Big box kite on 100 lb line

by Annette

My husband and I often fly kites together. While flying our latest creation, a six-foot nylon box kite, we knew it would pull HARD, so we used 100 lb. line. And the wind picked up, and the line broke.

We were flying in the street, in a suburban neighborhood, and the kite wasn't very high when the line broke, so my husband went off looking for it.

He found the kite a couple of blocks away, in a small tree, and there was a little girl, maybe six years old, jumping up and down and asking her daddy to get it down for her. It's a good thing my husband showed up when he did; that kite would have dragged her right off the ground!

The next time we flew our box, we used 250 lb line. The only way to get that beast down in a strong wind was to loop the line around a broom handle piece and walk it down.

We've built and flown a number of large, six-foot kites. Our favorite is the French Military variety, as it seems to enjoy a wide range of wind speeds. A six-footer we were flying in more open country came loose in a strong gust, and it had been out on about 700 feet of line at the time. The kite still had several hundred feet of line attached to it, so we figured, “How hard can it be? We'll just look criss-cross the wind line until we run into some 150 lb. Dacron!”

We searched back and forth for MILES, and never found a trace! I think someone must have seen it and snatched it before we could find it.

Another French Military kite (Smaller this time), was lost, and it had our phone number on it. Sure enough, it was found and returned about 8 months later. Someone had found the line draped over some power lines. Of course, it was a bit the worse for wear, having been out in the desert sun for all those months, and sunlight is not kind to nylon. Still, it was fun to get it back!

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Box Kite Bridles
by: Tom in Ohio

I have made several box kites including Cody types with wings. I complained to an old kite veteran once that they can pull like a mule, and he said I was bridling box kites for lifting (which is what box kites were used for originally) instead of recreational flying. He sketched out how to simply attach the flying line to a single top corner, and then if the wind picks up, the kite self adjusts and flattens out pulling much less than if fixed to top and bottom both.

Even the Cody's and other large multi cell box kites can be attached to the outer top 2 points and "floated" without being attached to the bottom. No more chasing down the runaway box kite, and it is much safer for everyone. Hope that is useful. Tom

Good kite
by: Derek

I envy both of you for having the same hobby, when I told my friend I was making and flying kites she was not pleased and said it was embarrassing for a retired man to do this.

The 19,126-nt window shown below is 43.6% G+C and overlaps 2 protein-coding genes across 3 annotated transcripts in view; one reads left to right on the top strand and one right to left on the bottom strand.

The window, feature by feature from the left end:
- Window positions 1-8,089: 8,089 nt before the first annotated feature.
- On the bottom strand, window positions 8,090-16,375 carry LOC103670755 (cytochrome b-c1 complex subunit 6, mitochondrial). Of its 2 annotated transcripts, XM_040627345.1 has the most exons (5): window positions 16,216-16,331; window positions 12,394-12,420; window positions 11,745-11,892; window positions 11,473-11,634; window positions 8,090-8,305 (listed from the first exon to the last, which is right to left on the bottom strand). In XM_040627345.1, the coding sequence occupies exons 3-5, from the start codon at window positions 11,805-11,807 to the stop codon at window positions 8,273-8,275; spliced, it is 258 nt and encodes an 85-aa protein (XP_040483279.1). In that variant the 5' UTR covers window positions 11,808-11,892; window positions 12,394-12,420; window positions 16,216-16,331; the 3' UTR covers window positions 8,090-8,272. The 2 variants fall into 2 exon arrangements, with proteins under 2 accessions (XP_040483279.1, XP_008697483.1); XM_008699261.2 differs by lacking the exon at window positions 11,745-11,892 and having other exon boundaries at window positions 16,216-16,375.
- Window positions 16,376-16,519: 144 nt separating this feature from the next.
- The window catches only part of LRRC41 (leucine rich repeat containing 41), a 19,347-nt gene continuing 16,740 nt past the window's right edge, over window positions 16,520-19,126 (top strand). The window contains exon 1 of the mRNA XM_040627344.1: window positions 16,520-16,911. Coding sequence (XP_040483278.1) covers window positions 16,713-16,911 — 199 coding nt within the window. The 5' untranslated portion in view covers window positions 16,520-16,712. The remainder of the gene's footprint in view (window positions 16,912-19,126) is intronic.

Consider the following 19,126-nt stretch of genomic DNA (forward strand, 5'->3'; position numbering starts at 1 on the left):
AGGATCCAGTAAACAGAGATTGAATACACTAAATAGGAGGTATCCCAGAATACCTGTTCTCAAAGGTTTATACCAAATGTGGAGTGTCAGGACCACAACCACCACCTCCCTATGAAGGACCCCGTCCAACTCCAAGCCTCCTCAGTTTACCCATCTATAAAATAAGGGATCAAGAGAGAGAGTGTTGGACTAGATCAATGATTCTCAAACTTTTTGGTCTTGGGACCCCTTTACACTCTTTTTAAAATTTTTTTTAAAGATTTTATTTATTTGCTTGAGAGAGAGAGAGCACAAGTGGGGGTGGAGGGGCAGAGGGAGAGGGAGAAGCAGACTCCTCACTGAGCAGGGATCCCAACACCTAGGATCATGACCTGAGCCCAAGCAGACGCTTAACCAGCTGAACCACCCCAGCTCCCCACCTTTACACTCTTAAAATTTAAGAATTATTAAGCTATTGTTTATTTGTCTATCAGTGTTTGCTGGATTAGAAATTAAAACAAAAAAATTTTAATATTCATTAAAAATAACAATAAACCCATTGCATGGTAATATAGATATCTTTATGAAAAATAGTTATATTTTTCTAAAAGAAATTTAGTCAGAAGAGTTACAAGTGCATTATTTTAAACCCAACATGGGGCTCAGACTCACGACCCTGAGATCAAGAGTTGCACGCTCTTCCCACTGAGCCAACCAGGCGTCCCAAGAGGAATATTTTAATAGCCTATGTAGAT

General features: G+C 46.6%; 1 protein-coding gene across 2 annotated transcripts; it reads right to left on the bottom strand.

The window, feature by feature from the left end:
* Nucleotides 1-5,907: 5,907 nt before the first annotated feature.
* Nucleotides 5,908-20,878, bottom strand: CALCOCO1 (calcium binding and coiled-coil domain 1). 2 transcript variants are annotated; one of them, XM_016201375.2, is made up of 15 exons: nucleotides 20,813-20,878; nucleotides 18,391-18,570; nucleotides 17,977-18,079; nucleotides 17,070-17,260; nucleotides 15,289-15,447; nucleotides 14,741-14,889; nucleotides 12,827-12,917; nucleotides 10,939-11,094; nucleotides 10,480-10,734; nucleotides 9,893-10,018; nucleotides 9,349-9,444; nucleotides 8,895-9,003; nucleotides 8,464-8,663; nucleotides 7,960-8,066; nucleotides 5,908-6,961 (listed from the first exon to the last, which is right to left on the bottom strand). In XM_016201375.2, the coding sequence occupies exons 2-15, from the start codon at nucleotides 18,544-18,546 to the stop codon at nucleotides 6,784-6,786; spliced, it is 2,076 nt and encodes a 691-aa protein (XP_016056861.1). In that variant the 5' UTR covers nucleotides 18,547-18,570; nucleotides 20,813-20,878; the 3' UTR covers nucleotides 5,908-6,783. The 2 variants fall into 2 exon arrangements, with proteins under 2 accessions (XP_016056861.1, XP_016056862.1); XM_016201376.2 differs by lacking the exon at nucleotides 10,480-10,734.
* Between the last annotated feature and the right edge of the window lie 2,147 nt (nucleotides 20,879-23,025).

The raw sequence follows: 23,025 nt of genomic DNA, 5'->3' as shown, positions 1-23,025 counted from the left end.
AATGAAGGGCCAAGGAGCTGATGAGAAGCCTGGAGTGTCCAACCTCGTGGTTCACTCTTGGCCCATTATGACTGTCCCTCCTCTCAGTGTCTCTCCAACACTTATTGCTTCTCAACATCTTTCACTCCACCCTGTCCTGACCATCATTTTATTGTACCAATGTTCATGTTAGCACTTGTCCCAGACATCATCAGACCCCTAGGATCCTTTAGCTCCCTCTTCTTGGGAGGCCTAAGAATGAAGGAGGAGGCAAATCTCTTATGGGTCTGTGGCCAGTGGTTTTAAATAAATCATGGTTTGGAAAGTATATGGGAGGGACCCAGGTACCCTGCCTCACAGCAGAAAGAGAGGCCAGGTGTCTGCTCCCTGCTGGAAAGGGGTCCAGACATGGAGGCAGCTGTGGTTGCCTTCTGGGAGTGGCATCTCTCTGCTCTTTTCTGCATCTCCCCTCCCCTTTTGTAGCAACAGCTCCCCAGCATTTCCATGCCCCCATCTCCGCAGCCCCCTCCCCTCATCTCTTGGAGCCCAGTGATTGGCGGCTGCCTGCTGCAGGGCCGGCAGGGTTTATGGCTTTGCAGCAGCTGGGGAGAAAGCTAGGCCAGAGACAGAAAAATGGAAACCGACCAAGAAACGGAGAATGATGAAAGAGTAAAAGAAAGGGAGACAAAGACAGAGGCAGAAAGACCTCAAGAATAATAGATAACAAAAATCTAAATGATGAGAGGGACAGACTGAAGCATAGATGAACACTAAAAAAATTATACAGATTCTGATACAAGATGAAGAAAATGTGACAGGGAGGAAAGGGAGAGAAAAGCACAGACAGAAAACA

Iv'e had good comments from strangers coming up to me including a foreign speaking woman who took a movie and said it is beautiful (it was a large box kite made with 9mm dowels) so I can't be doing much wrong. Thanks for your story.

Huge Box Kite
by: Bill from Carlyle, IL

A few days ago I posted the below story about the monster box kite that a friend and I flew one time, and only one time. We both had a lot of experience with flying normal sized kites. We had a normal sized box kite that we used to make the big kite exactly to scale. My friend did all of the building, as I would calculate the dimensions.

My story said that it was 8 feet tall, but it might have only been around 7 feet. I was over 6 feet tall at the time, and it was bigger than me. Here’s a website with a photo that I used in my FB post:


This photo of a box kite reminded me of something that I did more than 50 years ago. A friend and I made a huge 8 ft. tall box kite out of very lightweight aluminum angle pieces and Visqueen (thin black plastic sheeting). It looked identical to this photo.

We attached the kite to 100+ pound test nylon twine that was wrapped onto a large metal spool. The spool mechanism had a car window crank to wind it back in. We went to where the lake is now to fly it and got on top of the earthen dam that was just recently built, but the concrete spillway was not yet completed. I had the large spool apparatus strapped around my waist.

A steady wind was coming straight out of the south, and the kite immediately went airborne. Everything was working fine until the kite got 100 feet or so in the air. I suddenly realized that I grossly under-estimated the amount of pull it created. I also realized that there was no way I'd be able to crank it back in, and when it got to the end it might yank me right off the spillway levee. I finally let go of the crank and yelled at my friend to cut the line when it got to the end. When the spool reached the end, it gave a hard jerk just as he cut it.

We lucked out in finding the kite. It was over 1½ miles north of there, and not even damaged; we never flew that kite again. I'll never forget that!

Big Box Kites
by: Tim Parish

Great post! I took my 2.4m (8ft) Multi-Dowel box out the other day, which I fly on 200 pound Dacron.

Not a lot of traditional square box designs are seen these days - possibly the set-up time required has dented their popularity. Mine requires 8 shoe-lace ties to be secured - but that includes joining the upper cell main spars to the lower cell ones. The kite packs down to a 1.2m (4ft) package.

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